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Does Anybody Understand This Stuff?: Part 3, Greek and Roman Economics – A Thumbnail Sketch of 4,000 Years of Economics

Read Part One Here
Read Part Two Here
Read Part Four Here
Greek and Roman Economics (700B.C.-400A.D.)
Although modern economics are generally discussed from four polarizing positions; Radical, Keynesian, Neo-Liberal, and Austrian (all of which we will cover later), virtually all aspects of our modern discussion of economics were first articulated by the Greeks, including the following concepts:
1. Rights are tied to duties.  The wealthy had particular duties to society. (Solon)
2. A successful society needs division of labor. (Plato)
This concept was championed by Adam Smith in his Wealth of Nations (1776).
3. Private property is bad; communal property is the goal/ideal. (Plato)
This concept was exploited by Marx, Lenin, Stalin, Moa and others during the 20th century.
4. Likewise, the economy should be managed rather than have a free market because the people (masses) are not capable of managing their own affairs as well as the Philosopher-kings (leaders) can (See the Republic). (Plato)
5. People should be kept basically equal in their possessions or else they will have pretensions to leadership, and as they are not capable of making qualified decisions, disorder will ensue.  (Plato)
This concept is expressed mostly in 19th  and 20th century economic and philosophic egalitarianism.
6. The State should use Fiat money and oversee it’s value.  This is only possible when the state is run by Philosopher-kings.* (Plato)
7. Human decisions revolve around scarcity and man’s limitless wants. (Aristotle)
8. There are primary and secondary goods. Primary goods are for their own sake, secondary are means used for primary goods. (Aristotle)
9. The free market is better than the managed economy since philosopher-kings are rarely in power and even they cannot understand the depths of man’s myriad wants.  (Aristotle)
10. Money is only good if it is a commodity. (Aristotle)
Money is only a medium of exchange.  What we are really exchanging is human energy.  Money helps us place a value on that energy or our physical/mental exertion or personal will.
This means that the thing being used for money must have intrinsic value.  The object is valuable outside of its use for trade.  An example of this is gold or salt or wheat.  These items all have internal value in and of themselves. They can also be used as currency although most, not very effectively.
Qualities of a Good Money System
1. Whatever commodity is used for money, it must have intrinsic value and be somewhat rare.
2. It must have the following qualities: durability, portability, divisibility, homogeneity (uniformity in quality) and uniformity in value.  These qualities seem to exist in gold and silver to a greater extent than in any other two metals or in any other commodities.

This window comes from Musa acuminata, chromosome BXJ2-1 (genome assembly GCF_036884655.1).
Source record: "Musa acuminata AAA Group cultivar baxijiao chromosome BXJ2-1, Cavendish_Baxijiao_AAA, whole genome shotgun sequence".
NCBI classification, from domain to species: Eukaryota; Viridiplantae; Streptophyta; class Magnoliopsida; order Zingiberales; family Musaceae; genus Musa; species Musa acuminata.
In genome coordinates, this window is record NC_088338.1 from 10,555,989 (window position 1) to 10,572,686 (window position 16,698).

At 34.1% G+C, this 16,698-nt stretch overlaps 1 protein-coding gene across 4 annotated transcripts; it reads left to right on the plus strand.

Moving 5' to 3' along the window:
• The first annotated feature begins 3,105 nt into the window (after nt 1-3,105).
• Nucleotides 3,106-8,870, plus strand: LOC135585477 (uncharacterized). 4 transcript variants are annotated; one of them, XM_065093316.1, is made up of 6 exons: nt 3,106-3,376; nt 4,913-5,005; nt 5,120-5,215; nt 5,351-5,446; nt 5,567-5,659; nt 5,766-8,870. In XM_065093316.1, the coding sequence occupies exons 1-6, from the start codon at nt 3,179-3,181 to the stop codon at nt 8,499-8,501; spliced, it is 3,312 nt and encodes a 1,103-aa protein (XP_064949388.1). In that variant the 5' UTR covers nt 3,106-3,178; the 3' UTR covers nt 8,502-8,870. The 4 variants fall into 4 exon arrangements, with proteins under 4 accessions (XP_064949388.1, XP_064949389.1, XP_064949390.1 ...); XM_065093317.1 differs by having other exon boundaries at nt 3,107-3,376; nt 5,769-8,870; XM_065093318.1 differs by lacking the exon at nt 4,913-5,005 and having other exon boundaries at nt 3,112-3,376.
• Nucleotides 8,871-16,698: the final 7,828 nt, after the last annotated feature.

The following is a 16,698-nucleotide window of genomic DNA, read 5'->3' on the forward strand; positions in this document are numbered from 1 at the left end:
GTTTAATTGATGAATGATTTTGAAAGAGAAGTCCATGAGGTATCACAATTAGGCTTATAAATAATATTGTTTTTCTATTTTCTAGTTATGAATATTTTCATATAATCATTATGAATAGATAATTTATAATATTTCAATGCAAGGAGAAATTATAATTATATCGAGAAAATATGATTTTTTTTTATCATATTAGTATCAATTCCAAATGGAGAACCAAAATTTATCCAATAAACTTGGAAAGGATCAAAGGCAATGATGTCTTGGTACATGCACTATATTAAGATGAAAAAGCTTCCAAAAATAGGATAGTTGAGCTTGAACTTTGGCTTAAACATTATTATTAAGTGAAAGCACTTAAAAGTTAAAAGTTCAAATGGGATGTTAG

3. A legitimate and functional Metallic Money System (bimetallic in our case), will issue currency (paper) to represent the real money (gold and silver) for the convenience of use.
4. Banks or nations when issuing paper currency were to have no more currency in circulation than they had precious metal to redeem it. To maintain the stability of a currency, countries would limit by law the amount of precious metal that was mined.
11. Private property is a natural right and must be vigorously protected.  (Aristotle)
John Locke is a great proponent of this concept in his discussion of the theory of value and property.
 12. Communal property must be kept at a bare minimum. (Aristotle)
Should there be common-use city parks and ball fields? Yes, but it should be kept at a minimum according to Aristotle.
 13. Private property promotes charity. Communal property promotes greed and laziness. (Aristotle)
This is a great point with which to engage in a debate with friends and family.

14. The Law of Diminishing Marginal Utility. (Aristotle)

Have you ever gone to a “buffet” restaurant?  All-you-can-eat for one price, right?  A great deal especially if you eat three plates of food. However, the management understands the Law of Diminishing Marginal Utility.
They know that each additional plate of food provides less utility (satisfaction) than the one before.
And despite the enticement of “all-you-can-eat,” most people will eat only until the utility they derive from additional food is slightly lower than the original.  That mathematically leads to a higher profit margin for the restaurant.
15. Man’s law must be based on natural law if it is to be effective and good.  (Aristotle)
Dr. Skousen quotes Cicero on this topic in principle #1 of the 5,000 Year Leap.
16. Happiness is based on what/who you are, not what things you have.  (Epicurus)
Other Greeks who contributed to modern economics philosophy are:
Bryson of Heraclea
Roman contributions to modern economics are limited to the concepts of widespread trade and coinage systems and the use of long-term contracts. While massive empire builders, the Romans were very practical administrators and tended to used with great efficiency the philosophies, arts, etc. of other civilizations.
* A more current use of this mindset was the philosophy of Divine Right of Kings, which was put down by the American Revolution on our continent.  Unfortunately, a revival of this philosophy is making its way back into American society.

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